So exactly how did Ford achieve quality equal to Toyota? Or are their TV ads misleading, as the ads from decades ago which proclaimed “At Ford Quality Is Job One”? This was the question in my mind as I returned to the Sharonville Transmission Plant after exactly 30 years. A long term friend, who did not jump ship in 1979 as I had done, when it looked like Ford was going to self destruct, got me past the guard post for a tour of the plant. Jerry had seen what he called “a compete transformation of Ford Motor Company” during his 37 years. He said I would not recognize the place.
The physical appearance of the plant was a shocker. In 1979, dull florescent bulbs, covered with oily grime, dangled from a ceiling coated with years of build up of machine generated filth. You could see, but not very well. Now the plant is lighted by clean, high density lighting with reflective covers, spaced close enough to make the inside of the plant as bright as the outside on a sunny day.
There are no clouds of blue-gray machine mist, laced with millions of minute particles of suspended metal. The air is clean and odor free. Every machine is vented to protect the lungs of Ford workers. I smiled to myself as I recalled a short story from Hemmingway from my college days. It was called “A Clean Well Lighted Place.”
But there was something missing. My shoes were not making a sucking sound with each step. That was because the wood block floors, saturated with rotting, stinking oil, are gone. They have been replaced with non slip concrete coated with a reflective epoxy finish, which adds to the brightness of the plant.
There was something else missing: Red Jackets and Coveralls. In 1979 Sharonville was a sea of Red Jackets and ill fitting, wrinkled Coveralls, which defined the side of the fence you were on – management or labor. The Red Jackets had “Ford” emblazoned on one breast pocket and “Supervisor” on the other. In the 70s I wore a Red Jacket.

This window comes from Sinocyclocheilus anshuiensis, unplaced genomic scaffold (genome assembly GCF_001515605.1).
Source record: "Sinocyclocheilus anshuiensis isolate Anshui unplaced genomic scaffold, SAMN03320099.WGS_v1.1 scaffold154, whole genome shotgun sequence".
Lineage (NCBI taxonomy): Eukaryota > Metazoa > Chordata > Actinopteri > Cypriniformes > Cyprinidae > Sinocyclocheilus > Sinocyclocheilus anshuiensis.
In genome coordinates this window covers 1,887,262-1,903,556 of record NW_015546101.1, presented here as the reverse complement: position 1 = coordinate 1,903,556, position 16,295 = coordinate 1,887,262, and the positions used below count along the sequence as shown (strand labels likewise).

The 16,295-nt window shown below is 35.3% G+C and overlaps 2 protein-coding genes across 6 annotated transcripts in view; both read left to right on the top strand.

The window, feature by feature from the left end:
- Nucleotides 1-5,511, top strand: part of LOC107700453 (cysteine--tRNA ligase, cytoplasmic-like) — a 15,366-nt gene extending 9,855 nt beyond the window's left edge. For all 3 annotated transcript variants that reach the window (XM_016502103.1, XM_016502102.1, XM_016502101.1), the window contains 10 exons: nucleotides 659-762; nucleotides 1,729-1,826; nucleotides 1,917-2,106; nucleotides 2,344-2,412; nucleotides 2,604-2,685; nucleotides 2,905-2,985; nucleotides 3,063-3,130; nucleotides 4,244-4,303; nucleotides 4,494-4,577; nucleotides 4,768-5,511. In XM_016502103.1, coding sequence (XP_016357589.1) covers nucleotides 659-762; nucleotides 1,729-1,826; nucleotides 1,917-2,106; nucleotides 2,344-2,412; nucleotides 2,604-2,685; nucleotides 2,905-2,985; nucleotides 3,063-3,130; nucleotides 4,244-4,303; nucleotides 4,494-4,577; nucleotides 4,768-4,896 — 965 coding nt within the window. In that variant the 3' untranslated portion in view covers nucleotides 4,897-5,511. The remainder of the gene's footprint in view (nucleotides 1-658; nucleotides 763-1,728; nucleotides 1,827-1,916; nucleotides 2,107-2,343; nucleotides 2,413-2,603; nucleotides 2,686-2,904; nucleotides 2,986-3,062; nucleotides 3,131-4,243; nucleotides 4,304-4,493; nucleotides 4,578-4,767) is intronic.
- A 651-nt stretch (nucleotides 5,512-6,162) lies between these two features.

As a Red Jacket my job was to “get my numbers” and make quota, no matter what. It was my job to bully, intimidate and “write up” men who failed to make quota. Ford would not accept any excuse for failing to “get my numbers” other than the Coveralls were not doing their jobs. Their theory of management, a holdover from the days of Henry Ford, was that workers were lazy and would not produce unless they were afraid of being fired.
The ill-fitting, wrinkled coveralls, issued by Ford, were worn by UAW workers. They came to work each day filled with stress and pent up rage, anticipating the hostile work environment created by management. If pushed too hard by the Red Jackets, the Coveralls would fight back in a thousand, mostly undetectable ways, which severely impacted productivity and quality. If a Red Jacket tried to work with his people he would be viewed as a defector from the management camp, and his days at Ford would be numbered.
But the battlefield conditions at Ford have disappeared. The work environment is relaxed, with no outward sign of tension between management and labor. In fact, management and the UAW are now partners on 76 work teams, with 76 “Team Leaders” which are UAW members. The old Red Jackets have been replaced with “Manufacturing Advisors” whose function is to make sure their teams have everything they need to do their jobs. You cannot distinguish management from labor, and there is neither a necktie nor a wrinkled, ill fitting pair of coveralls to be seen.
Jerry introduced me to the Bargaining Chairman of the UAW. He explained that the old days are gone, and that the competitive global economy necessitates close cooperation between management and labor. There are certainly differences, but they are settled at the bargaining table rather than in plant wide wars.
I shook my head in disbelief. Thirty years ago I concluded that Ford was headed for bankruptcy. I asked Jerry what accounted for this phenomenal change. He gave me a one word answer: Fear.